And because propaganda is insidious; because it gets under your skin without your noticing it; because it is always effective in some measure — a little of it stuck.

A faint, secret feeling came into being — even in the Royal Air Force — that there was something rather ‘pansy’ about leaflet raids. Nothing more, perhaps, than a sub-conscious feeling in most cases, but enough to damp a little enthusiasm and to give rise to a tendency in some quarters to regard nickels as a nuisance. And that, of course, is exactly what the Hun wanted, because it isn’t in human nature to give proper care to anything which is regarded as a nuisance or suspected of being of secondary importance.

But the dissemination of leaflets is not of secondary importance — and there is nothing ladylike about it. It is one of the most important single elements in the prosecution of this war, and as much care should be taken with leaflets as with bombs to insure that they fall in the right places.

Let us take a quick glance at the history of leaflet dropping and see what it has already achieved for us.

During 1918 leaflets were released in broad daylight over Vienna. The effect was immediate. Here is an extract from an official account of these operations: —

“Unrest at once became manifest among the Austro-Hungarian forces. Deserters belonging to the subject races came over to the Allied lines. This was one of the chief causes contributing to the postponements of the Austrian offensive carefully planned for April 1918. Among the deserters were numbers of junior officers. These men were all led to come over by the prospect of liberation which the propaganda held out to them. It was noticeable that nearly all the deserters brought with them copies of the leaflets.... So great was the effect of this propaganda... that by July 1918 machine-gun sections had to be detailed by the Austro-Hungarian Army to deal with attempts at desertion en masse.... In September the Austrian Empire fell to pieces.”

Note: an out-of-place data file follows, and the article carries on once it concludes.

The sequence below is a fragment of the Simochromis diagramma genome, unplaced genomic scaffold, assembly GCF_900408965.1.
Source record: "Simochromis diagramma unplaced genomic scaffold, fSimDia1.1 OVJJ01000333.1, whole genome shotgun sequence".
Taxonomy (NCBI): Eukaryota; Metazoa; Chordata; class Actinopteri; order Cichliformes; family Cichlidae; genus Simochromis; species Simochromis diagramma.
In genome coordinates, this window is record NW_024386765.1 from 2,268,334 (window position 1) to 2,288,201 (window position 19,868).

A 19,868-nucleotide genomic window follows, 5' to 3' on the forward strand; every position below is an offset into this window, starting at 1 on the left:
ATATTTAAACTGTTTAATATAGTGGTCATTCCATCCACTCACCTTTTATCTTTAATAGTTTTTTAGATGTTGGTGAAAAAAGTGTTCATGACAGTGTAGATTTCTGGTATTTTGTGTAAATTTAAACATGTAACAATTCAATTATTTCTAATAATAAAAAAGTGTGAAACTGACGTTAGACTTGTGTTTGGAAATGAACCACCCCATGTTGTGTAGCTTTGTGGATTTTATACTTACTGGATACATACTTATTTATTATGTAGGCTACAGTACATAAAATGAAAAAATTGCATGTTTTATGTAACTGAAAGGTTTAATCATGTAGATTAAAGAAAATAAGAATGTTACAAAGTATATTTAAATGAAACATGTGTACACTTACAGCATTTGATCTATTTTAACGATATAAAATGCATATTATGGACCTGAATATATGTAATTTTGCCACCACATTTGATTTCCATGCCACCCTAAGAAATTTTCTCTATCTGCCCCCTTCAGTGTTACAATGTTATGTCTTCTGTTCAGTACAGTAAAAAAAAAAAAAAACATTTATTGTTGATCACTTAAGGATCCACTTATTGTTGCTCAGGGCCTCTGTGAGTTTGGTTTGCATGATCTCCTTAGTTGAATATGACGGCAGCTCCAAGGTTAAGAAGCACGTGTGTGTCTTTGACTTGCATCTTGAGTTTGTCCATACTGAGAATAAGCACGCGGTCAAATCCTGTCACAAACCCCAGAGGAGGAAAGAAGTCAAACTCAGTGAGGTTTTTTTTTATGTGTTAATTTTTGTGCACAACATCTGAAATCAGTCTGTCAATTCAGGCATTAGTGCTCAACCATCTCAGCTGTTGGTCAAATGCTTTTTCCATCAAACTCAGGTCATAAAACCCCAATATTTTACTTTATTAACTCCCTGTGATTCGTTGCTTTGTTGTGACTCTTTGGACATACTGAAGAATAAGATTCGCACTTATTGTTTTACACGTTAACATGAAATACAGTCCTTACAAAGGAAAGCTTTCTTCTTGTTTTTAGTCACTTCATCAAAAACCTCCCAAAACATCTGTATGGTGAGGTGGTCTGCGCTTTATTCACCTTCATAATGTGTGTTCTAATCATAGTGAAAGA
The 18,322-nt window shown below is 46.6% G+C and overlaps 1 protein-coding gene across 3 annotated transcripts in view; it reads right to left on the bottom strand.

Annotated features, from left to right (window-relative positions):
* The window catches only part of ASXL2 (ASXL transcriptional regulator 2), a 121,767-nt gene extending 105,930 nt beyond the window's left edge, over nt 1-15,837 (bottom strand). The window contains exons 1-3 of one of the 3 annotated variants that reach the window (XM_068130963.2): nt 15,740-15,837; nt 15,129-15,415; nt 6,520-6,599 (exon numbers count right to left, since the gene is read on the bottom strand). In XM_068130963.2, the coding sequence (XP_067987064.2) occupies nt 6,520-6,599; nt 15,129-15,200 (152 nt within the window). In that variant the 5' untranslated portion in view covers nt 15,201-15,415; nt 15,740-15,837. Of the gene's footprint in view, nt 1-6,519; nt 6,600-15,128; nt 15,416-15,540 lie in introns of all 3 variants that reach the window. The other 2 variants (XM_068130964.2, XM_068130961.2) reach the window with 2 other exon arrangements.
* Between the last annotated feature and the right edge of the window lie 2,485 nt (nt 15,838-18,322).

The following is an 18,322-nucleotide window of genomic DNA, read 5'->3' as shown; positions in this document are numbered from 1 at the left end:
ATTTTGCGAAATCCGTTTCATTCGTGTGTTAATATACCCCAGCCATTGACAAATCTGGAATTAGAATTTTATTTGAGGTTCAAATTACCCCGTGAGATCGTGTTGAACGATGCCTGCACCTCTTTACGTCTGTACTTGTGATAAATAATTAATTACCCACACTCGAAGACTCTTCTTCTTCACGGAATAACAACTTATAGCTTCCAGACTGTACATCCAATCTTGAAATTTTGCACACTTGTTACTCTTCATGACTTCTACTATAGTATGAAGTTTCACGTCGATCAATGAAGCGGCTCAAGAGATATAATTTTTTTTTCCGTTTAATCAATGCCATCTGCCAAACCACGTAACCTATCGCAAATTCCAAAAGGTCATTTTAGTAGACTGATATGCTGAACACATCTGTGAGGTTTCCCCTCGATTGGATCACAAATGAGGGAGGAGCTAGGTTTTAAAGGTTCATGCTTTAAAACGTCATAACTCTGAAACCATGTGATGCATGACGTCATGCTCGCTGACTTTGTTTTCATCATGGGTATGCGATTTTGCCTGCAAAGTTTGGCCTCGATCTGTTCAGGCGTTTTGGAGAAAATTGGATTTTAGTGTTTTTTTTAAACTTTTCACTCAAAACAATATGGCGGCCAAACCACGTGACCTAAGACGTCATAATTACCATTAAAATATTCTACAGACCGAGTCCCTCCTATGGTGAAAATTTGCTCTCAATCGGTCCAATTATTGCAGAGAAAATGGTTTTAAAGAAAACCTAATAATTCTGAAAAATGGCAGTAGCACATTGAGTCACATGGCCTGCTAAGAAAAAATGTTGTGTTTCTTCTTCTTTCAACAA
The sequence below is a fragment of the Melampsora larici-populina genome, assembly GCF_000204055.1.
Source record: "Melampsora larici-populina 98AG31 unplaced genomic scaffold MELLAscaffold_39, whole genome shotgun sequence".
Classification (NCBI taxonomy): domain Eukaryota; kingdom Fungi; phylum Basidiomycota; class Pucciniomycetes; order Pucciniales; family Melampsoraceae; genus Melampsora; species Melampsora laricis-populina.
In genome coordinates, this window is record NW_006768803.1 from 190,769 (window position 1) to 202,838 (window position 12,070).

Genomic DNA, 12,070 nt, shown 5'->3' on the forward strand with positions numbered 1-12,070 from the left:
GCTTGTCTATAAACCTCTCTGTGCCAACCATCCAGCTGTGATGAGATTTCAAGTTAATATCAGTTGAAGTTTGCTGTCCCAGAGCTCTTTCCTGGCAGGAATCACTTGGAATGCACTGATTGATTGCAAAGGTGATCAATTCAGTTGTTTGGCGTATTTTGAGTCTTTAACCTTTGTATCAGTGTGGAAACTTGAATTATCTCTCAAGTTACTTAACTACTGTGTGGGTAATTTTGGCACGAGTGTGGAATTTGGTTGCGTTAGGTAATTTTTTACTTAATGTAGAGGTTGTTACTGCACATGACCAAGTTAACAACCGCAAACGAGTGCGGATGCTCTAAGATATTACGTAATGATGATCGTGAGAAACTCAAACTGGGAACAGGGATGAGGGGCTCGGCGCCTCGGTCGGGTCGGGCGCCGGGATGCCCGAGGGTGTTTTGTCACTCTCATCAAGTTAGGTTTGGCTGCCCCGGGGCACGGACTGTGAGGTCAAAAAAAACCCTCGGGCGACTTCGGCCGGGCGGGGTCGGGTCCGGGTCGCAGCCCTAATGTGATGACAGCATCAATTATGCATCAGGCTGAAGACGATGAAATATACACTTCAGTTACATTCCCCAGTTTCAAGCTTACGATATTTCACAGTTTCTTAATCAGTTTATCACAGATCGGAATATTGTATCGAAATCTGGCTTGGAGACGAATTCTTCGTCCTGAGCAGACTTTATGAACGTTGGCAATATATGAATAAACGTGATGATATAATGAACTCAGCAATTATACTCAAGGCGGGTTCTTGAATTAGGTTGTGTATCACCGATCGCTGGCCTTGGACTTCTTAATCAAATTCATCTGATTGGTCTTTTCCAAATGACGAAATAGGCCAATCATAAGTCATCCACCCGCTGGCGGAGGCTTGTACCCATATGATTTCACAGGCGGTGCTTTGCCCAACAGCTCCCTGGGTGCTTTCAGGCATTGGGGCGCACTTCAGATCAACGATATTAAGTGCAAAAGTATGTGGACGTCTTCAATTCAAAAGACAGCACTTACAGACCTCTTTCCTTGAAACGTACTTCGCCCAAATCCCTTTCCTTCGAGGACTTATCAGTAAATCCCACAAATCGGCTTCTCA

This is what Ludendorf said about leaflets: —

“The Army was literally drenched with enemy propaganda leaflets. Their great danger to us was clearly recognised. The Supreme Command offered rewards for such as were handed over to us, but we could not prevent them from poisoning the heart of our soldiers.”

This is what Hindenburg said about leaflets: —

“They bombard our front, not only with the drum-fire of artillery, but also with the drum-fire of printed paper. Besides bombs which kill the body, his airmen throw down leaflets which are intended to kill the soul.... Unsuspectingly many thousands consume the poison. Lloyd George rubs his hands.”

This is what Hitler said about leaflets: —

“This persistent propaganda began to have a real influence on our soldiers in 1915. The feeling against Prussia grew quite noticeable amongst Bavarian troops.... In this direction the enemy propaganda began to achieve undoubted success from 1916 onwards.”

And now, in this war, the value of leaflets is being proved in the same way.

During the British offensive in Libya their effectiveness was spectacular. At Bardia, for example, prior to an assault, seven thousand Italians, complete with their General, came out and surrendered within a few hours of a leaflet raid.

In Somaliland and Abyssinia, too, results exceeded expectation. The Army, both native and white, surrendered in thousands without putting up any resistance at all.

This year, since the beginning of July, about 30 million nickels weighing approximately 100 tons were dropped by the Royal Air Force on Germany and Occupied Territory — and this despite an acute paper shortage. That gives some idea of what Mr. Churchill, the War Cabinet and the Air Council think.

Today our leaflets, scattered in their millions throughout Europe, bring truth, hope and comfort to the oppressed — as well as doubt and consternation to the oppressor. In occupied territory the spirit of rebellion is being fanned; passive resistance and active sabotage increase with each succeeding day. The output of the factories suffers as surely as if they had been struck by bombs. And in Germany itself, long after material damage has been cleared up and repaired, these small pieces of paper keep steadily on with their work — implanting doubt, destroying confidence, sowing mistrust — eating into and undermining that most vital of all things in Total War — the morale of the people.

In your hands rests the responsibility, the privilege of ensuring the success of this leaflet warfare.


And remember this — that Hitler and his gang fear the ultimate effect of your leaflets even more than they fear your bombs.